Since its establishment in 2009, the HRDP has developed links with a number of academic institutions, civil society and international organisations.  These links have developed based on a shared interest in developing collaborative research and teaching on human rights and drug policy. During these years, different types of partnerships—both formal and informal—have taken shape across three distinct themes: institutional, teaching and research partnerships.

The benefits of establishing broad partnerships across academic and civil society sectors is an obvious advantage to the HRDP as it further strengthens our core mission to promote and disseminate research and teaching on human rights and drug policy.  Institutions and organisations likewise benefit from becoming part of a growing community of scholars and civil society members advancing a rights-based approach to drug policy rooted in cutting edge academic research and teaching. 

Below are some examples of how partnerships can take shape.

Institutional Partnerships 

Institutional partnerships are our ongoing affiliations with specific universities, faculties or departments.

In 2011 the HRDP entered into a formal institutional partnership with the Human Rights Centre at the University of Essex where the HRDP continues to make its home.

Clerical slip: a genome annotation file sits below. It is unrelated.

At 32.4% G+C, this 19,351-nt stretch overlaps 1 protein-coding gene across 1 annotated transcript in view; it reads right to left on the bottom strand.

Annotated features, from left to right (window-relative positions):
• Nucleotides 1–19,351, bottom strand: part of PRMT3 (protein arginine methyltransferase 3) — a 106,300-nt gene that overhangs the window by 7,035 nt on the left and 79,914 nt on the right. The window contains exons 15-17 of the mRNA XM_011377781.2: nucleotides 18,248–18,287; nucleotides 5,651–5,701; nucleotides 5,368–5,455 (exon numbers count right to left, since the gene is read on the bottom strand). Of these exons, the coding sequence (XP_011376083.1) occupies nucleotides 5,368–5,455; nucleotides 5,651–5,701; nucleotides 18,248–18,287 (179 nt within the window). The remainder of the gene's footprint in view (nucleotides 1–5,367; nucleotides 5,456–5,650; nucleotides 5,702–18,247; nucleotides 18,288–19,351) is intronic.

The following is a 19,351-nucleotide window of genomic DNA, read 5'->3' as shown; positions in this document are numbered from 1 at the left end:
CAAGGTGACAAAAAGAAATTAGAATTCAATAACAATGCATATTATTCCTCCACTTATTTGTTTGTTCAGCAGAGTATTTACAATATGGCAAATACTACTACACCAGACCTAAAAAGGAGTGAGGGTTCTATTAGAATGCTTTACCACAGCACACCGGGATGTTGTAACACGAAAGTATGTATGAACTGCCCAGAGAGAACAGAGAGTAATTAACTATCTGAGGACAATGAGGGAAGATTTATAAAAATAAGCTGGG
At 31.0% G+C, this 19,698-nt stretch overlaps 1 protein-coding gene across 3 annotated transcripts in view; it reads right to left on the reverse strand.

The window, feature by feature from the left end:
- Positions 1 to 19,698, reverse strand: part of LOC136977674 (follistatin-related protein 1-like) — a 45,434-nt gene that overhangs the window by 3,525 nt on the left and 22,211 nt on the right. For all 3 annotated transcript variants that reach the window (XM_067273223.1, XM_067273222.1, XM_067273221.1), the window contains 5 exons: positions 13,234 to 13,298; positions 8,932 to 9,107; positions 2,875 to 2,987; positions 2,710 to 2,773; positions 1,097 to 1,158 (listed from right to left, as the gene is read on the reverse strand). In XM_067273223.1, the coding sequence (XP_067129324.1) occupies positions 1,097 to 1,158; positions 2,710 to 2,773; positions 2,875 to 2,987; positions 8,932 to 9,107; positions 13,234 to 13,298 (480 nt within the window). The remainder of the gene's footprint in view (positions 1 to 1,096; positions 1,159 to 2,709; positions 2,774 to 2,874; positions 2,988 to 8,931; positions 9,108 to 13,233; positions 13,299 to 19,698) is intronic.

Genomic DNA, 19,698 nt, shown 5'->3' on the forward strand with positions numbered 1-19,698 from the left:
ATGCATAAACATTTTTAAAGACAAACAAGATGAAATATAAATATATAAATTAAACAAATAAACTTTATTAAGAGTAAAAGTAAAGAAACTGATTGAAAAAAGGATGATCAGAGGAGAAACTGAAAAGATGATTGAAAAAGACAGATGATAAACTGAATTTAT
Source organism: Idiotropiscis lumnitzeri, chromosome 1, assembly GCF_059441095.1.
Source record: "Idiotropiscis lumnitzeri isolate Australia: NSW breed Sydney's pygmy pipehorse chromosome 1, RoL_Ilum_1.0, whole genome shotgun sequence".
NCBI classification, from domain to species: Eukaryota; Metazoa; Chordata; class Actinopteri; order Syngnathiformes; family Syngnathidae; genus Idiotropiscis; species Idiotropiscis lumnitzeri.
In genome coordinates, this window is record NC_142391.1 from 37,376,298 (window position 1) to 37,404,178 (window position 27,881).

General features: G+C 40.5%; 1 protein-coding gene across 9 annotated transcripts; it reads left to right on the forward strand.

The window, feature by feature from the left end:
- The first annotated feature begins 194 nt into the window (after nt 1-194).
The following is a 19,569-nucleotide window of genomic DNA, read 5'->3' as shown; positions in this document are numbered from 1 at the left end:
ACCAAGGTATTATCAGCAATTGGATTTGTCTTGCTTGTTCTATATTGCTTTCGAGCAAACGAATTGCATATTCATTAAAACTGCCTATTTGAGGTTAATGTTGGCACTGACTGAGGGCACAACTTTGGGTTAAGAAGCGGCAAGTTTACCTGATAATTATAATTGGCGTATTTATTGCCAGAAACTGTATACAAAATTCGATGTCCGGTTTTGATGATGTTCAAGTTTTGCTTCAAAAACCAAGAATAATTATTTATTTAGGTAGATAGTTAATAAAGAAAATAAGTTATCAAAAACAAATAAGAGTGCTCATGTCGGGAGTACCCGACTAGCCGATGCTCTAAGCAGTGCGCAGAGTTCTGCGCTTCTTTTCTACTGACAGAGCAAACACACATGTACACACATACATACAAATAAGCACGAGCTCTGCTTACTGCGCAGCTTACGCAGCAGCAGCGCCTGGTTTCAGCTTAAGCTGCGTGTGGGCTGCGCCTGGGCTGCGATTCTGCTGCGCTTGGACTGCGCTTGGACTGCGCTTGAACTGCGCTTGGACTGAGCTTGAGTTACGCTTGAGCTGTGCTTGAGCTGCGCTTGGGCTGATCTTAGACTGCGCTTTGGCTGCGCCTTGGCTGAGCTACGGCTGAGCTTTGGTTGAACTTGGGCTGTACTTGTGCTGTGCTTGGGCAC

Since 2021, we have an ongoing informal partnership with the School of Public Health and Community Medicine at the University of Gothenburg. This partnership facilitates our co-Director Damon Barrett’s work with HRDP on an ongoing basis.

Research Partnerships

HRDP is committed to co-produced, inter-disciplinary research on human rights and drug policy. These can be with academic, civil society or international organisations. Research partnerships can include:

  • Co-developing and leading research projects
  • Supporting or participating in HRDP-led research projects
  • Providing advisory services for research projects

Since 2016 HRDP has been in a research collaboration with the UN Development Program for the development of the International Guidelines on Human Rights and Drug Policy.

Research partnerships can also involve engaging the consultancy services of HRDP. This may include:

  • Funding research by HRDP staff/affiliates necessary to advance objectives of your organization
  • Enlisting advisory services of HRDP staff on an ad hoc, ongoing basis

Since 2016, for example, HRDP has been assisting the Pompidou Group of the Council of Europe with its human rights and drug policy work.

Teaching Partnerships

HRDP has collaborated with universities on every continent to deliver lectures, seminars, short courses and modules. Teaching partnerships relate to single events, they can be for a temporary period or ongoing, and can involve:

  • Hosting/co-hosting HRDP lecture events
  • Hosting short-course teaching modules
  • Developing degree modules/courses
  • Seating members of the HRDP lecturer’s bureau

If you are interested in partnering with the HRDP, please contact Julie Hannah, at